So You’re Thinking about Wrist Wraps

If you’ve been in a gym or seen photos and youtube videos of people lifting, you’ve probably seen people wearing wrist wraps.

Not gonna lie. Some of them are wearing them purely because they think they make them look tough or strong.

I and some of my lifting buddies wear them for other reasons.

Yours truly has managed to do some damage to both wrists. The right wrist was severely sprained when I was helping restrain a drunk. You know how some sprains can actually be worse than breaks? That would be what happened. The ER doc looked at it immediately afterwards. A few of my ER mamas checked it out immediately afterwards; my mama (ER nurse) looked at it the next day right before the chiro took x-rays. Unfortunately, it’s still an issue to put any weight on that wrist – think push-ups, high planks, downward dog – even though this happened five years ago!

So I started wearing a wrist wrap just on my right wrist only when doing anything overhead or chest presses. For push-ups, planks, downward dog, I just went on my fists instead of palms. Slowly, I started building up some of the strength in my wrist to where I didn’t always need the wrist wrap.

Then I slipped on spilled diesel at the gas station. (I’m not the one who spilled it.) I didn’t fall! But. . .in my attempt to not fall, I grabbed onto my truck’s door with my left hand and pulled just right that I dislocated my left wrist. This was on a Saturday. It didn’t look that bad to me (I couldn’t rotate my arm to actually look and when I looked in the mirror, I didn’t see an issue.) My parents got back in the area on Sunday. Mama took one look at it and asked if I wanted her to take me to the ER. I waited til Monday when my chiropractor’s office was open to get it fixed. Got a slight lecture about waiting 2 days. . .

After not doing any upper-body presses of any kind for about 2-3 weeks, I was wearing wrist wraps on my both wrists now for anything overhead and on my left wrist for any presses until I built up strength. Again.

It’s the same thing as athletic tape. You don’t get taped before a practice and/or a game just because it makes you look more intimidating or because it will make you play better. You get taped because it supports weakened muscles. As someone who hated getting taped but needed different parts taped dependent on the sport (thumbs for volleyball, left little finger for basketball. . .maybe a thumb for basketball), it drove me absolutely insane when my teammates wanted me to tape them or asked a coach for tape just because they thought it looked cool.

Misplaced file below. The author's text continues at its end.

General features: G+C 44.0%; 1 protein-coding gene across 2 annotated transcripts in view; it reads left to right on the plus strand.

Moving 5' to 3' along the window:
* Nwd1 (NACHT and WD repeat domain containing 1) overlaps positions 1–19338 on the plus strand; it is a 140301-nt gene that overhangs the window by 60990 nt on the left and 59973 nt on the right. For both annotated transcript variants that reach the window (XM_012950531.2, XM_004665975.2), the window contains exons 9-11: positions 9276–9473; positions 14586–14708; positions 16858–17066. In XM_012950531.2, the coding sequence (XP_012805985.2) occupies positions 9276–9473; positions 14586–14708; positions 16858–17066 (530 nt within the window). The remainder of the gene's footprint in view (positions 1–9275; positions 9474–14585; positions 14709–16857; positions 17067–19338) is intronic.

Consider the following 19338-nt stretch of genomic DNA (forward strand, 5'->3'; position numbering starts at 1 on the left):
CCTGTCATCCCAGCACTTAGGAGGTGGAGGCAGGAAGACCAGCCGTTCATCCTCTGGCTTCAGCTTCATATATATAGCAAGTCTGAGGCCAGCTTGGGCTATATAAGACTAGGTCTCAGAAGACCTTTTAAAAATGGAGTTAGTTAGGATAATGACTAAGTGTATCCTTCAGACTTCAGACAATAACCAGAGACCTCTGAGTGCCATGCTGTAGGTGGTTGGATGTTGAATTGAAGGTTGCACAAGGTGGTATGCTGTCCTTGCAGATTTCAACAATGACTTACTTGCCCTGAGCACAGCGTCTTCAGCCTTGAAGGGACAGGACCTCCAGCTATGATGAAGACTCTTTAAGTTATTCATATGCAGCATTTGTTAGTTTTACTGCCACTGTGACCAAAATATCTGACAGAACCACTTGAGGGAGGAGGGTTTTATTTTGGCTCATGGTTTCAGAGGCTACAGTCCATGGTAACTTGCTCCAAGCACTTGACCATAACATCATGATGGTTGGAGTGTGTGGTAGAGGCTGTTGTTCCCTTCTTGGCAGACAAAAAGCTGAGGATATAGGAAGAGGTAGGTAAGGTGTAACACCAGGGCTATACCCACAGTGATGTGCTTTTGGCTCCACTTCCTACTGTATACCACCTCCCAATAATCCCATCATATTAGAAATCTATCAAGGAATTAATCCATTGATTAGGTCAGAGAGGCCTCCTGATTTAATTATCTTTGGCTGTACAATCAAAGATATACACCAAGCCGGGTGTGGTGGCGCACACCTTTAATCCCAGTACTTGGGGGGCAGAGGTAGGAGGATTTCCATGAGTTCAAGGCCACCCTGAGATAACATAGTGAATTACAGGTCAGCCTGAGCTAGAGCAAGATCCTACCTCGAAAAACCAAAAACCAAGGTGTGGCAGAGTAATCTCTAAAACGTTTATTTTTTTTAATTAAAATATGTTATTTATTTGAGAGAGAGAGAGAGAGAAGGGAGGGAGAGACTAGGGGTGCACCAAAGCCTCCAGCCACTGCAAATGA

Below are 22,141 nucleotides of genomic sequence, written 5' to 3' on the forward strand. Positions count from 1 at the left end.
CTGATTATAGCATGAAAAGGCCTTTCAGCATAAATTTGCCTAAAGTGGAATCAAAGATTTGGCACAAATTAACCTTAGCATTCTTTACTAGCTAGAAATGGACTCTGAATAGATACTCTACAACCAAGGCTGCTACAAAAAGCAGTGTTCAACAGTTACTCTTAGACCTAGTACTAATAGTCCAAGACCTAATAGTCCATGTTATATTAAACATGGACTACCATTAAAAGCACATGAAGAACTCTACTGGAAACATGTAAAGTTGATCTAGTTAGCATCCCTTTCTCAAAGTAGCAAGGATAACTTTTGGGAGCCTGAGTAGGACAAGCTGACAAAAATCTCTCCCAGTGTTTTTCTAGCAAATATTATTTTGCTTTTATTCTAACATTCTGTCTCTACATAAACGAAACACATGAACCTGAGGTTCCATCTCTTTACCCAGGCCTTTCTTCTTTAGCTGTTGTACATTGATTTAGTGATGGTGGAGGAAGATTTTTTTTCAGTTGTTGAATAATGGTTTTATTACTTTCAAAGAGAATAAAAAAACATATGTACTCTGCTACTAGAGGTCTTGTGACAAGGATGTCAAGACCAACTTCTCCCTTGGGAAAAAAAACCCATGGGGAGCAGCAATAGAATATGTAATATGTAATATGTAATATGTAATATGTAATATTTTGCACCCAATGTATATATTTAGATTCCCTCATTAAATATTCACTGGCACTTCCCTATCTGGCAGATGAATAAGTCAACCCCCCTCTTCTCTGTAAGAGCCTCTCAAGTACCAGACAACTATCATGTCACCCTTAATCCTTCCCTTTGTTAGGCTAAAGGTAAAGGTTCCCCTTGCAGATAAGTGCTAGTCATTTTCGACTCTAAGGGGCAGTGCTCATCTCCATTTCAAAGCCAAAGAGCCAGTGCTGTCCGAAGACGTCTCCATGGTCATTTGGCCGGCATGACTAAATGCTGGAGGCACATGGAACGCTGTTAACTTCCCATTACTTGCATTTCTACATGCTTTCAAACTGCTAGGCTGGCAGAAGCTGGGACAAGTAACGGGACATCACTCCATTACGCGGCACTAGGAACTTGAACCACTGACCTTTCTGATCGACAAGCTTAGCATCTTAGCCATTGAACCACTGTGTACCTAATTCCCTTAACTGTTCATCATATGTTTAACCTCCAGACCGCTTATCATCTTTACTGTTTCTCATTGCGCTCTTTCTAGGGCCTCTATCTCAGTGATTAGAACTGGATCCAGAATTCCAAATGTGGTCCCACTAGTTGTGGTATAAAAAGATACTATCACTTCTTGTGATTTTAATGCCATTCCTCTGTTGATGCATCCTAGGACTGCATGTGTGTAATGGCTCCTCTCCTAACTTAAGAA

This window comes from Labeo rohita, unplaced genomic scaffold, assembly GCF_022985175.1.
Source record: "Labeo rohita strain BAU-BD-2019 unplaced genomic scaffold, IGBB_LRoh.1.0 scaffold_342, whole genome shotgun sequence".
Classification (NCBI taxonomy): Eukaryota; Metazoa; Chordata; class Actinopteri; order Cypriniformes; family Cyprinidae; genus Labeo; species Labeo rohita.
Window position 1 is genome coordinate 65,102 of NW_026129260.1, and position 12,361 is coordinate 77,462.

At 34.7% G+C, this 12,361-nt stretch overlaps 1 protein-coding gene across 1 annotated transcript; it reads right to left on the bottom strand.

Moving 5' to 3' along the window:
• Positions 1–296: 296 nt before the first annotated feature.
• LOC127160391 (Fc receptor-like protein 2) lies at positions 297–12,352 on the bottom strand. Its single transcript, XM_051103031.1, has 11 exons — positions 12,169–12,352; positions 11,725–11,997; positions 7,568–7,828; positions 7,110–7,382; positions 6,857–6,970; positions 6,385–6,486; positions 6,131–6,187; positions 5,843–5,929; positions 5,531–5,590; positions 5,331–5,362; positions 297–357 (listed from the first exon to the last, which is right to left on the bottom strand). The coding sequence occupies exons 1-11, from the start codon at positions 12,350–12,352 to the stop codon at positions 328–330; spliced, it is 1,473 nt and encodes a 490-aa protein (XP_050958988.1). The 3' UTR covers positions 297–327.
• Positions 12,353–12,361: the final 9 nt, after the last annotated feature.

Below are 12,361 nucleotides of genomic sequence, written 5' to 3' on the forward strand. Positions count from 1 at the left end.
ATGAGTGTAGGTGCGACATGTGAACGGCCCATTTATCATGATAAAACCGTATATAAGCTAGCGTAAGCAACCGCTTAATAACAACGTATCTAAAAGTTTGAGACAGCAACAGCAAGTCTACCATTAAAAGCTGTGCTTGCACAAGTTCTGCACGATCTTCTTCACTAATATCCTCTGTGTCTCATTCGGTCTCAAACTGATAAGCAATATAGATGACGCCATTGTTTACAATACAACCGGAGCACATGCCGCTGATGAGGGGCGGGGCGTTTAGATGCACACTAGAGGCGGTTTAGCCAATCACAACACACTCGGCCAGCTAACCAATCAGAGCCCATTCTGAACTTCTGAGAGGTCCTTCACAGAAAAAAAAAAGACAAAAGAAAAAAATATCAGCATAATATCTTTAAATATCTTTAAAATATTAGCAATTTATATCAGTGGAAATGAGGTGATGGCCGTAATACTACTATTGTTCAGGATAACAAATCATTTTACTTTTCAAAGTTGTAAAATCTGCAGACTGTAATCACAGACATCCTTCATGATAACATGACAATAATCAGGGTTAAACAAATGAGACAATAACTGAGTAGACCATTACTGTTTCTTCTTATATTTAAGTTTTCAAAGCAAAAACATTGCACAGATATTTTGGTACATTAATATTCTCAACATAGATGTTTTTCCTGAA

The purpose of wrist wraps (and elbow sleeves and knee braces and ankle braces) is to support your joints. If you go from push-pressing only the 45# to 150#, you’re probably going to get hurt and your wrists definitely will be sore and protest it. That doesn’t necessarily mean you need to start taping and running out to buy wrist wraps. It does mean you should hire a coach or trainer to help you learn how to exercise safely!

Click Here for information on training safely but effectively!

If you still think you should be wearing wrist wraps, there are a few things to consider.
* You want to be able to move your wrists. They’re not splints or designed to immobilize the joint. To do the lifts and movements correctly, you do still need to be able to move your wrists properly.
* Don’t tighten them to the point of losing feelings and/or circulation in your fingers. Most have a loop that fits over your thumb. This shouldn’t be super tight or cut into your skin either.
* Let them air out after use . . . trust me on this one.

For the record, I am not in any way, shape, or form affiliated with the following company.
I’ve tried a few different wrist wraps. These are my absolute favorite! They fit me pretty much perfect, but I’ve seen a few of the bulkier guys wear them too. Click HERE for my favorite wrist wraps by JekyllHYDE Apparel.

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